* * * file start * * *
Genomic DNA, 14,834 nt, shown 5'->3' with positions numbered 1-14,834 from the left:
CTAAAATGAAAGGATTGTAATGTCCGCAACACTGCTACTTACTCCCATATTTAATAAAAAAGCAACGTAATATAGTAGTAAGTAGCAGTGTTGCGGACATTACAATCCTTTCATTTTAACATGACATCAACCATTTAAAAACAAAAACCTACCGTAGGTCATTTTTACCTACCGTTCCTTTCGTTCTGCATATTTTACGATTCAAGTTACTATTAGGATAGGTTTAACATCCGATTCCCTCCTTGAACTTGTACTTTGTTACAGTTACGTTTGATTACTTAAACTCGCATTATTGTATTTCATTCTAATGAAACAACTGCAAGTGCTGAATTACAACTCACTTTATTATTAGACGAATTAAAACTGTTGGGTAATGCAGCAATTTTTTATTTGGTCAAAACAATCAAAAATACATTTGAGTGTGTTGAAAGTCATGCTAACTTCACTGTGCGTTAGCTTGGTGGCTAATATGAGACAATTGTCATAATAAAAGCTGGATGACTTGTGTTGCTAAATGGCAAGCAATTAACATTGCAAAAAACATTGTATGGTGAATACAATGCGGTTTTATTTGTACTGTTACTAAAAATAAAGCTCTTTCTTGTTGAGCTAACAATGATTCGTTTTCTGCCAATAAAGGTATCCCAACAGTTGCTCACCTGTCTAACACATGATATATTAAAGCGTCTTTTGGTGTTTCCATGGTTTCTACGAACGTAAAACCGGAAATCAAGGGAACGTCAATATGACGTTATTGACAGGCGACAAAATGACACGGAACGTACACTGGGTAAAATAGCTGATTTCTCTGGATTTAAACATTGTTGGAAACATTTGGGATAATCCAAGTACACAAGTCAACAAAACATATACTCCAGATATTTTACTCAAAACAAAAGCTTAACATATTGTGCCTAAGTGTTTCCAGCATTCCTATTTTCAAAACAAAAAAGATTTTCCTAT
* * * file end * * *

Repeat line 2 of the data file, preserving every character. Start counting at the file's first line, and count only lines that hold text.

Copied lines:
CTAAAATGAAAGGATTGTAATGTCCGCAACACTGCTACTTACTCCCATATTTAATAAAAAAGCAACGTAATATAGTAGTAAGTAGCAGTGTTGCGGACATTACAATCCTTTCATTTTAACATGACATCAACCATTTAAAAACAAAAACCTACCGTAGGTCATTTTTACCTACCGTTCCTTTCGTTCTGCATATTTTACGATTCAAGTTACTATTAGGATAGGTTTAACATCCGATTCCCTCCTTGAACTTGTACTTTGTTACAGTTACGTTTGATTACTTAAACTCGCATTATTGTATTTCATTCTAATGAAACAACTGCAAGTGCTGAATTACAACTCACTTTATTATTAGACGAATTAAAACTGTTGGGTAATGCAGCAATTTTTTATTTGGTCAAAACAATCAAAAATACATTTGAGTGTGTTGAAAGTCATGCTAACTTCACTGTGCGTTAGCTTGGTGGCTAATATGAGACAATTGTCATAATAAAAGCTGGATGACTTGTGTTGCTAAATGGCAAGCAATTAACATTGCAAAAAACATTGTATGGTGAATACAATGCGGTTTTATTTGTACTGTTACTAAAAATAAAGCTCTTTCTTGTTGAGCTAACAATGATTCGTTTTCTGCCAATAAAGGTATCCCAACAGTTGCTCACCTGTCTAACACATGATATATTAAAGCGTCTTTTGGTGTTTCCATGGTTTCTACGAACGTAAAACCGGAAATCAAGGGAACGTCAATATGACGTTATTGACAGGCGACAAAATGACACGGAACGTACACTGGGTAAAATAGCTGATTTCTCTGGATTTAAACATTGTTGGAAACATTTGGGATAATCCAAGTACACAAGTCAACAAAACATATACTCCAGATATTTTACTCAAAACAAAAGCTTAACATATTGTGCCTAAGTGTTTCCAGCATTCCTATTTTCAAAACAAAAAAGATTTTCCTAT